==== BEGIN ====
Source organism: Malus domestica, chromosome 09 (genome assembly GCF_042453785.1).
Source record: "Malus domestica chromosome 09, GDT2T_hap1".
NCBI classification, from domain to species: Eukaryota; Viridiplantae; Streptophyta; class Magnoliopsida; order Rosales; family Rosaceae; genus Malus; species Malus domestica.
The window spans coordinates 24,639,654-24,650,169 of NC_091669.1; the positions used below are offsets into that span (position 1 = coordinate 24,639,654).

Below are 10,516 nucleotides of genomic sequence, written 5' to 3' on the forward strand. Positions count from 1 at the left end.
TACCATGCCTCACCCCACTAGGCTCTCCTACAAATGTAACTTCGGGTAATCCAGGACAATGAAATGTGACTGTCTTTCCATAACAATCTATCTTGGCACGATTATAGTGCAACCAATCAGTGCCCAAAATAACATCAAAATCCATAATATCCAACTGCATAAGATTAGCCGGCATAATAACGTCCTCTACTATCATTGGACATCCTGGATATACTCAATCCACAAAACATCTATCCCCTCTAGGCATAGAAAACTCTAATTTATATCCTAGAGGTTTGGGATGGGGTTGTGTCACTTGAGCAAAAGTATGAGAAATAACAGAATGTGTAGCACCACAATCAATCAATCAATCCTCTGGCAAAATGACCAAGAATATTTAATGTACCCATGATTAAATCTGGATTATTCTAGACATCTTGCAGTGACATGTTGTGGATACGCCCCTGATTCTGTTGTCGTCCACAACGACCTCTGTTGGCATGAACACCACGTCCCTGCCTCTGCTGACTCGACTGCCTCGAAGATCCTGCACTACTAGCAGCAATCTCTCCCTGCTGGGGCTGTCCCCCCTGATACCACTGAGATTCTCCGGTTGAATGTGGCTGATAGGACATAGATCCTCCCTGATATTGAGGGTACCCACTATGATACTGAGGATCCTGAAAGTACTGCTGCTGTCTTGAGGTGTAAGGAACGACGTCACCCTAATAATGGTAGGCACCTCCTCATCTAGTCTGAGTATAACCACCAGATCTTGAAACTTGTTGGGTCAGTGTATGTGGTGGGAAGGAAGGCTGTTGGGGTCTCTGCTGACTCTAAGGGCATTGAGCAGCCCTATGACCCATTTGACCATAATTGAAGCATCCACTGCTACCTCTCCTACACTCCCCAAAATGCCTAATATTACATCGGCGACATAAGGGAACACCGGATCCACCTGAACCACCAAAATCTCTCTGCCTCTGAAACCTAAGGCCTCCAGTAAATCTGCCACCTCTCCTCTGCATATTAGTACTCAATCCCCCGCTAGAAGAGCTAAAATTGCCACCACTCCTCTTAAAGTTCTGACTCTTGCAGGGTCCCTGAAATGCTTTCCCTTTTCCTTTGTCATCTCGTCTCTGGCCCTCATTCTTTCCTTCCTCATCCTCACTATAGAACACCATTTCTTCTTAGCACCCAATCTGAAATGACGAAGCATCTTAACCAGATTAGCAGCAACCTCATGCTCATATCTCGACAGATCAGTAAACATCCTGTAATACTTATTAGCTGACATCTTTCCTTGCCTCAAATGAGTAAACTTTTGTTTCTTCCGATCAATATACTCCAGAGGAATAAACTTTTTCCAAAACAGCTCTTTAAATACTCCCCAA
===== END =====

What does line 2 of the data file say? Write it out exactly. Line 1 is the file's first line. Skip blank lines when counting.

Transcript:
Source record: "Malus domestica chromosome 09, GDT2T_hap1".